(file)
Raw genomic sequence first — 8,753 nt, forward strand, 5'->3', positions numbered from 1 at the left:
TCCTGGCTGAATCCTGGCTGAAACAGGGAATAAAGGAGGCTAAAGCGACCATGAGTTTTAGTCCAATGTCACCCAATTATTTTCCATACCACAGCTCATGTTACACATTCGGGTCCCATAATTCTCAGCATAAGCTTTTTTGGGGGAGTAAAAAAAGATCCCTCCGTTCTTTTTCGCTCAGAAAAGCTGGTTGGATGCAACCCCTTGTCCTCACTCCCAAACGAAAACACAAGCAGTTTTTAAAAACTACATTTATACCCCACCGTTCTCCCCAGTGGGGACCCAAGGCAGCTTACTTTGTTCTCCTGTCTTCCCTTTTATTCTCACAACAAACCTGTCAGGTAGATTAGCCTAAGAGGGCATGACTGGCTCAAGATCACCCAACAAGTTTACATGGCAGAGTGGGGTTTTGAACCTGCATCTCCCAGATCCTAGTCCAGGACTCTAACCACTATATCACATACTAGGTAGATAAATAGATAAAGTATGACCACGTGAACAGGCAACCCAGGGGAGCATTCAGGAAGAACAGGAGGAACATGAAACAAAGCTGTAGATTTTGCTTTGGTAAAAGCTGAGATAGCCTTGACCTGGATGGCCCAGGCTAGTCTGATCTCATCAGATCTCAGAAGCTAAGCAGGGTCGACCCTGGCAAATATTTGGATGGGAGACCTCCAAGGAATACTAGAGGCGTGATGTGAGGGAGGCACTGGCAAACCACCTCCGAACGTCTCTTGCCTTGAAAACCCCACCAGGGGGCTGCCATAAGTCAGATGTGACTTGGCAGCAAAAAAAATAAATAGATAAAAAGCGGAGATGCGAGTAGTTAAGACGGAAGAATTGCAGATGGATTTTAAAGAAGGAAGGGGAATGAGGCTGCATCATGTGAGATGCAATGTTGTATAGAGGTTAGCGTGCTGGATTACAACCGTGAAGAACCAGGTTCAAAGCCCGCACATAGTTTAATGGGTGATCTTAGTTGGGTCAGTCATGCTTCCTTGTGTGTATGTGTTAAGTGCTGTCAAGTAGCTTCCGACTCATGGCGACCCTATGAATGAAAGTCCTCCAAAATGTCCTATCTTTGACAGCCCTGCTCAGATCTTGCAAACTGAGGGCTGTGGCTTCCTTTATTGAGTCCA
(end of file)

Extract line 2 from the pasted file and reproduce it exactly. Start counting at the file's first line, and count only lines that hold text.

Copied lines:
TCCTGGCTGAATCCTGGCTGAAACAGGGAATAAAGGAGGCTAAAGCGACCATGAGTTTTAGTCCAATGTCACCCAATTATTTTCCATACCACAGCTCATGTTACACATTCGGGTCCCATAATTCTCAGCATAAGCTTTTTTGGGGGAGTAAAAAAAGATCCCTCCGTTCTTTTTCGCTCAGAAAAGCTGGTTGGATGCAACCCCTTGTCCTCACTCCCAAACGAAAACACAAGCAGTTTTTAAAAACTACATTTATACCCCACCGTTCTCCCCAGTGGGGACCCAAGGCAGCTTACTTTGTTCTCCTGTCTTCCCTTTTATTCTCACAACAAACCTGTCAGGTAGATTAGCCTAAGAGGGCATGACTGGCTCAAGATCACCCAACAAGTTTACATGGCAGAGTGGGGTTTTGAACCTGCATCTCCCAGATCCTAGTCCAGGACTCTAACCACTATATCACATACTAGGTAGATAAATAGATAAAGTATGACCACGTGAACAGGCAACCCAGGGGAGCATTCAGGAAGAACAGGAGGAACATGAAACAAAGCTGTAGATTTTGCTTTGGTAAAAGCTGAGATAGCCTTGACCTGGATGGCCCAGGCTAGTCTGATCTCATCAGATCTCAGAAGCTAAGCAGGGTCGACCCTGGCAAATATTTGGATGGGAGACCTCCAAGGAATACTAGAGGCGTGATGTGAGGGAGGCACTGGCAAACCACCTCCGAACGTCTCTTGCCTTGAAAACCCCACCAGGGGGCTGCCATAAGTCAGATGTGACTTGGCAGCAAAAAAAATAAATAGATAAAAAGCGGAGATGCGAGTAGTTAAGACGGAAGAATTGCAGATGGATTTTAAAGAAGGAAGGGGAATGAGGCTGCATCATGTGAGATGCAATGTTGTATAGAGGTTAGCGTGCTGGATTACAACCGTGAAGAACCAGGTTCAAAGCCCGCACATAGTTTAATGGGTGATCTTAGTTGGGTCAGTCATGCTTCCTTGTGTGTATGTGTTAAGTGCTGTCAAGTAGCTTCCGACTCATGGCGACCCTATGAATGAAAGTCCTCCAAAATGTCCTATCTTTGACAGCCCTGCTCAGATCTTGCAAACTGAGGGCTGTGGCTTCCTTTATTGAGTCCA